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February 2005: Volume 47, Number 2

Creativity Defined
by Peter Hercky and Michael Pasqua

If you ask people to identify the driving force in advertising, they’ll tell you it is creativity. Although creativity is important, it is but one of the three legs upon which successful advertising needs to stand (the others are message and medium). Ask those same people to define “creativity” and they’re likely to say it’s something of which they themselves would not have thought.

Is creativity an innate talent reserved for a select few, or can it be learned like juggling, or riding a monocycle? Before we answer that question, let’s define creativity in advertising and differentiate it from creativity in art. Creativity is defined as “the melding of two or more disparate concepts into one.” Ponder for a moment anything you’ve ever considered creative and try to identify the diverse concepts. It’s an interesting mental exercise.

Creativity in art is more difficult to delimit because, in fact, it has no limitations. Haphazard paint splatters on a canvas and music played by a blindfolded chimpanzee may be considered artistically creative by some. However, that kind of creativity need not necessarily have an objective in mind before its creation, even though it may well evoke an emotion or reaction at its completion.

The purpose of creativity in advertising is three-fold.
* It needs to capture the attention of the intended viewer.
* It must be memorable beyond the moment of exposure.
* It must be relevant to the target market segment.

Unlike art, creativity in advertising must have a destination in mind. Such a destination or goal falls under two major headings: image/brand building and immediate action. Under those headings we need to decide what that image/brand should be and/or what action do we want the audience to take.

Once we know our desired destination with a clearly defined communications goal, the creative process can begin. The best creative starts with brainstorming. Pack a room with half a dozen free thinking individuals and tell them where you want to go. Let them come up with dozens, if not hundreds of ideas and jot them all down. At the end, choose the one that best meets the stated goal along with being relevant, memorable and impactful.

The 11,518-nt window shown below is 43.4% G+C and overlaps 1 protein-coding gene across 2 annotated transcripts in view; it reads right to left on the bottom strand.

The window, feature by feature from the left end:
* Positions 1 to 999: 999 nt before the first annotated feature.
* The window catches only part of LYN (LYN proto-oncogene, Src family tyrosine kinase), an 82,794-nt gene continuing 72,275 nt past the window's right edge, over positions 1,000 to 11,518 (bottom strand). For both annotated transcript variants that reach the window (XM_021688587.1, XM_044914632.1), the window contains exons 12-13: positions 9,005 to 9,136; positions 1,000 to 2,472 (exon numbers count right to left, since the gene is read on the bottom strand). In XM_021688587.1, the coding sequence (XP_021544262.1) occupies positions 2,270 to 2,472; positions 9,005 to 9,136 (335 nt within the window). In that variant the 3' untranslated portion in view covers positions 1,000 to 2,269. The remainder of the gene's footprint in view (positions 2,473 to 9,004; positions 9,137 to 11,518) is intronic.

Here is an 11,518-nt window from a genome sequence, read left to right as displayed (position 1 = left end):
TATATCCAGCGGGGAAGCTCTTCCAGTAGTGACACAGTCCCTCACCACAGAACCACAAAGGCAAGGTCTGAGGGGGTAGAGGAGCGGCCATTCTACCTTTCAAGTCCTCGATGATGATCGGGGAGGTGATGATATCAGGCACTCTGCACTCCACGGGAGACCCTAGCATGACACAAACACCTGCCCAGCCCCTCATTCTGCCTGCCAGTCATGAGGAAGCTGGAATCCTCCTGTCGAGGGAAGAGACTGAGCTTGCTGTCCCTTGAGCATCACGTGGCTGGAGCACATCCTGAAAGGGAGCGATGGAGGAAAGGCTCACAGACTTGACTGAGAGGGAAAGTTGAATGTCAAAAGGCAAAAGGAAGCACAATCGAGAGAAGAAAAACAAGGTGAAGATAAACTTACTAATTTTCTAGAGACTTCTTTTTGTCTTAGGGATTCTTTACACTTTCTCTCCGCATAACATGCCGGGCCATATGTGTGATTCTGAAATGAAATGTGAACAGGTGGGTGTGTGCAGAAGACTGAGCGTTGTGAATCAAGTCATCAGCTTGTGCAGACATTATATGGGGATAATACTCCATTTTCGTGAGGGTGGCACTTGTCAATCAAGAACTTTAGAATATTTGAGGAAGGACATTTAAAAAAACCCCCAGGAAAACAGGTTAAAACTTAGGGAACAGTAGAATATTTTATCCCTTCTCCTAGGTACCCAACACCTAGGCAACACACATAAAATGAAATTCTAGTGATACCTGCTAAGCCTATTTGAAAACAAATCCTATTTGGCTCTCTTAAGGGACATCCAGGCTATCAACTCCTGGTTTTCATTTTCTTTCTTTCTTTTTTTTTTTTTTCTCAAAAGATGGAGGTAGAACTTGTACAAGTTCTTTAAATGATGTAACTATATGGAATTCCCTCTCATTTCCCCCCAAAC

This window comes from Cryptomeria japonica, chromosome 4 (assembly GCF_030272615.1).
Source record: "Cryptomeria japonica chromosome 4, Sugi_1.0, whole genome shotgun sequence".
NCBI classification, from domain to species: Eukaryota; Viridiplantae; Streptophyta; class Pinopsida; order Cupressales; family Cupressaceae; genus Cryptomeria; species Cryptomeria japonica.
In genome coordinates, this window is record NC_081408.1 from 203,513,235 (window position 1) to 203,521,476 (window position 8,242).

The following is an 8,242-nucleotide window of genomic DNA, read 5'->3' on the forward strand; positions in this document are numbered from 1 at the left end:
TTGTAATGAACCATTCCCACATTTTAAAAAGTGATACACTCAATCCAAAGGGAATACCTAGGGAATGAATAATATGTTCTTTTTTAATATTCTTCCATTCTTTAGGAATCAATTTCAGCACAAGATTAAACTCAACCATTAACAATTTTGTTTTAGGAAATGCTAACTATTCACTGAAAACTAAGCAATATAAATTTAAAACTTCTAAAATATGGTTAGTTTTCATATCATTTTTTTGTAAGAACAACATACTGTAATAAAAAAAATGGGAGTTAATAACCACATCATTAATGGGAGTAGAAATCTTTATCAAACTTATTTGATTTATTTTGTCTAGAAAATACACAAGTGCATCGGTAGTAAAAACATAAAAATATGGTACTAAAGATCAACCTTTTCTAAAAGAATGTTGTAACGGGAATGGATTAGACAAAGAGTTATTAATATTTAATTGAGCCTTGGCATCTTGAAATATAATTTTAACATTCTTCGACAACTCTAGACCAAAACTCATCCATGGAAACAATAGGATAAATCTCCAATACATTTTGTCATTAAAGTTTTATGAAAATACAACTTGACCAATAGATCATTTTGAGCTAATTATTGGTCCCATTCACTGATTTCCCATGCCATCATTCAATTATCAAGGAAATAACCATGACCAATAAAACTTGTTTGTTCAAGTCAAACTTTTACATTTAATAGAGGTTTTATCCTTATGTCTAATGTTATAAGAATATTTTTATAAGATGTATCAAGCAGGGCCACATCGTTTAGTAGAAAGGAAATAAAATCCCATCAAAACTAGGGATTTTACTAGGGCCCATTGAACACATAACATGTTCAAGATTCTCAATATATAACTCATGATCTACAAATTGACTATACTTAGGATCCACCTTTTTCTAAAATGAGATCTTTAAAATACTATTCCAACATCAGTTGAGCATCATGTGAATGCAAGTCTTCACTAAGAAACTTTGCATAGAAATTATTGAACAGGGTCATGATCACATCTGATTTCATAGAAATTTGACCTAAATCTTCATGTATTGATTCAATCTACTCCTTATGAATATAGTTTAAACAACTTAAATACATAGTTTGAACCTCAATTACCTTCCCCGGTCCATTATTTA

We italicized free thinking because that is what makes one creative: having the ability to think outside the box. Where some people have a natural affinity to think that way, others can actually learn it by using the proper tools. Here’s how.

Let’s say that our message goal is “Chopped beef for 99¢ per lb. at Fred’s Meat Market.” There are nine techniques we can use to make that simple message creative. These techniques include: adaptation, exaggeration, comparison, elimination, demonstration, borrowed interest, slice of life, reversal and substitution.

Using exaggeration in this example could show a couple barbecuing in the back yard of their mansion when old friends arrive and are astounded at the opulence of their hosts’ dwelling. The payoff comes when the man of the house reveals he can afford this lifestyle because he buys, “Chopped beef for 99¢ per lb. at Fred’s Meat Market.” Add Ed and Trixie Norton as the hosts and Ralph and Alice Kramden as the guests and you’ve got borrowed interest.

Think about advertising you’ve enjoyed over the years and you are bound to see examples of the other techniques. Comparison is probably the most familiar, thanks to taste tests and the like. Demonstration is time-honored as well, whether it’s floor wax or investment banking. The sly humor so favored in European advertisements often plays upon reversal and substitution set-ups designed to surprise the viewer and elicit a chuckle in the process.

Many public service announcements feature slice-of-life spots, vignettes of average daily activities of one sort or another. Elimination is often used in political advertising—the viewer is asked to remove a candidate who is shown lying, leaving only the truthful candidates. The same process is used for consumer goods where by eliminating the high fat cookie, then the high calorie cookie, then the high priced cookie, we end up with one perfect cookie, which is the cookie we want you to buy.

Will one of these techniques best suit a water business’ needs? Not necessarily. Yet they may all be used from time to time to reach your annual goals. There are companies who create a very specific image through the repetition of a particular commercial, using a particular technique repeatedly and over a number of years; others who make use of a new style and technique for each campaign. Both methods can and do succeed admirably.

About the authors
Peter Hercky and Michael Pasqua are founding partners at Hercky Pasqua Herman, an award-winning full service advertising, marketing and public relations agency specializing in business-to-business clients. The firm offers a full range of services to clients in every budget category across a broad span of industries. You can reach them at Hercky Pasqua Herman, 324 Chestnut Street, Roselle Park NJ 07204, telephone (908) 241-9474, email peter_ hercky@hotmail.com and michael_pasqua@ hotmail.com.